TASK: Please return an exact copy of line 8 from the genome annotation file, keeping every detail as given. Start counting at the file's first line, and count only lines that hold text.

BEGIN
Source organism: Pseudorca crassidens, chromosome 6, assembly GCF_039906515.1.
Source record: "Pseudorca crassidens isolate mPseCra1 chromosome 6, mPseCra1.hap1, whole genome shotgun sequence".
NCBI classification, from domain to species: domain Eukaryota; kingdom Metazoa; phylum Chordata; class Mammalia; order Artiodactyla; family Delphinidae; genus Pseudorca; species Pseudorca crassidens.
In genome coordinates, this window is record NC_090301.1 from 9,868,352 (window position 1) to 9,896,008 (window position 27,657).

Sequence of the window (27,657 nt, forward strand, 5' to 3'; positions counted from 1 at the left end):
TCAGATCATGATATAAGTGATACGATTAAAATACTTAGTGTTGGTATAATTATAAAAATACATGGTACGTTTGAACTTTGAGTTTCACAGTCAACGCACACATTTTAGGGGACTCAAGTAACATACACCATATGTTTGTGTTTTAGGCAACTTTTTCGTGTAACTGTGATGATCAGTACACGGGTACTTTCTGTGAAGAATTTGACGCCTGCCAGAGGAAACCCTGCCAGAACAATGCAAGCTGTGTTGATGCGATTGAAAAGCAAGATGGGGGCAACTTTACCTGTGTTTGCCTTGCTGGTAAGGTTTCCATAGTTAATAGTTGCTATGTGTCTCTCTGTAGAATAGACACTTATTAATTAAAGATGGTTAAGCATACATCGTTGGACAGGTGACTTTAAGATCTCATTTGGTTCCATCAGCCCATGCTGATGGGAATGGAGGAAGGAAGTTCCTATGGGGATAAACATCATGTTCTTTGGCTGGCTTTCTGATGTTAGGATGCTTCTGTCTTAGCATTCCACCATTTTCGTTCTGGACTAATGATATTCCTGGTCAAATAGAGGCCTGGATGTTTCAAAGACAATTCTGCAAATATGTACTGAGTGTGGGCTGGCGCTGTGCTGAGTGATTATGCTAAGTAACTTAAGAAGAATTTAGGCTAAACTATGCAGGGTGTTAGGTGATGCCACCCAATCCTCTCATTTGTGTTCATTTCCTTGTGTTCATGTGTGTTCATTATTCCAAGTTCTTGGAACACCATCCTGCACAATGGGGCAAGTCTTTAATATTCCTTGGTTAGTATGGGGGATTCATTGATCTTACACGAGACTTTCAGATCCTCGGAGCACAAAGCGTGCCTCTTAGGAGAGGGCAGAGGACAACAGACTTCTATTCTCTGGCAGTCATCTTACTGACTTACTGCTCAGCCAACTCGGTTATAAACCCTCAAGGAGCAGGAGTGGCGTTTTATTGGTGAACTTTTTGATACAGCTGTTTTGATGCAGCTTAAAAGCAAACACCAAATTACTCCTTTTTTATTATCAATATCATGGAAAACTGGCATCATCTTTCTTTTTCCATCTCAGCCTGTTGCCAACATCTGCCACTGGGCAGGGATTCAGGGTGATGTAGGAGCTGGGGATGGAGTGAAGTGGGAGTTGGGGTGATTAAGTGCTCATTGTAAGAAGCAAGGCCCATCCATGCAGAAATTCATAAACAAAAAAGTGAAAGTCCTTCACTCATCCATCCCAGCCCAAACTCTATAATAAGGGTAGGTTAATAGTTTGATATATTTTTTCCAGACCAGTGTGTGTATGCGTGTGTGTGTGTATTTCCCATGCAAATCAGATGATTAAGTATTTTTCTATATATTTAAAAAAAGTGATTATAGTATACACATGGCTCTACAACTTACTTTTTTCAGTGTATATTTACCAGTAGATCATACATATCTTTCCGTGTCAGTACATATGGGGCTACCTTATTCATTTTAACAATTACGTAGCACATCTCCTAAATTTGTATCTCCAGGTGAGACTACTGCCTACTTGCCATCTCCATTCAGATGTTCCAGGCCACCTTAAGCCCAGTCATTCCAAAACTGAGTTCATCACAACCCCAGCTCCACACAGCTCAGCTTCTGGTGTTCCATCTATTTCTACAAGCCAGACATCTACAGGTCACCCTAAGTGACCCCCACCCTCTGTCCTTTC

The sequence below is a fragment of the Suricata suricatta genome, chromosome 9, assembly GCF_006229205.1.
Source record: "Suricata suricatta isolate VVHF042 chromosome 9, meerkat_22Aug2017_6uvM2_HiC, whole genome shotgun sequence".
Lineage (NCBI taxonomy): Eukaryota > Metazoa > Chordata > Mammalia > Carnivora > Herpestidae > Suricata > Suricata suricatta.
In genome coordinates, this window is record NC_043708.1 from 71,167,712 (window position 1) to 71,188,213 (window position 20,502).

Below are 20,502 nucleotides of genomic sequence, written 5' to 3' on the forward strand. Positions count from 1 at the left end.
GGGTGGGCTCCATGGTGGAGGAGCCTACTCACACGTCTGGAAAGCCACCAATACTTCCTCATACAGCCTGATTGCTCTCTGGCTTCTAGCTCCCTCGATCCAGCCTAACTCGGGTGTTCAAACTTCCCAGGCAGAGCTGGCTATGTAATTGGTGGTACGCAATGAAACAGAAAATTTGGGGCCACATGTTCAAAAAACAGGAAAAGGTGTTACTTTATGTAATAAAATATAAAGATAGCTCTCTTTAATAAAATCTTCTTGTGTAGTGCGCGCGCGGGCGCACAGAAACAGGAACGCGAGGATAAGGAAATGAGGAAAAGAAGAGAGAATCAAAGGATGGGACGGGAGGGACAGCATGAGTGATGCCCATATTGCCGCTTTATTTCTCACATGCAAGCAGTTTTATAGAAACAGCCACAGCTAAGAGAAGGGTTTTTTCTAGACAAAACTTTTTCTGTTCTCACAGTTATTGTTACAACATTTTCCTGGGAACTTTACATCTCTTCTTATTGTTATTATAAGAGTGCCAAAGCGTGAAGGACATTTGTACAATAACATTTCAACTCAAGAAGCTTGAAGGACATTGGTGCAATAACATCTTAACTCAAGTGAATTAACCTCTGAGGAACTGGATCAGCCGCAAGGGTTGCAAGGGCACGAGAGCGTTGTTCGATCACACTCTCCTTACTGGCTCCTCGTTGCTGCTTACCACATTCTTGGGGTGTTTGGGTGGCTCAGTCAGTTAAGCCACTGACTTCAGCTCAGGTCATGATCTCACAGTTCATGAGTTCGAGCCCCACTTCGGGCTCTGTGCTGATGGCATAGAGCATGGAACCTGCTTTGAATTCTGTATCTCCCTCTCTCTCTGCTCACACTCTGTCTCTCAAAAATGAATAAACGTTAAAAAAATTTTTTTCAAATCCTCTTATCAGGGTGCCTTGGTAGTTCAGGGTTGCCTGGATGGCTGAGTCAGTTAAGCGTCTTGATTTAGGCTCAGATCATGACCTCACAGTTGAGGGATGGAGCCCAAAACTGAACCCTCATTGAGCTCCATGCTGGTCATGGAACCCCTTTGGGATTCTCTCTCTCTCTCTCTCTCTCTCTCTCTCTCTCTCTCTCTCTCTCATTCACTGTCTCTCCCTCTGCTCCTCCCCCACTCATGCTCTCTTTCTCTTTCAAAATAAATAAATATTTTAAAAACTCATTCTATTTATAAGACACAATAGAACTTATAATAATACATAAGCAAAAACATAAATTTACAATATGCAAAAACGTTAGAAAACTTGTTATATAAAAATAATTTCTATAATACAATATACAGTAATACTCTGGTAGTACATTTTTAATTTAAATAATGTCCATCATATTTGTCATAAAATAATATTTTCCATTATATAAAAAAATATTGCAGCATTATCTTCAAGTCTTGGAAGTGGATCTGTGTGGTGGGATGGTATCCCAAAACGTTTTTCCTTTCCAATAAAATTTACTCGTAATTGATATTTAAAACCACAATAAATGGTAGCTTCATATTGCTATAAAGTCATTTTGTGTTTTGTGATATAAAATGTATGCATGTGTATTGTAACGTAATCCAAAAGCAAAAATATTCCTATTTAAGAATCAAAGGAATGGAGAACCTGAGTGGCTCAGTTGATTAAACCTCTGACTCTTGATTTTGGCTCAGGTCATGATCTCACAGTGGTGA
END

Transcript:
Source record: "Suricata suricatta isolate VVHF042 chromosome 9, meerkat_22Aug2017_6uvM2_HiC, whole genome shotgun sequence".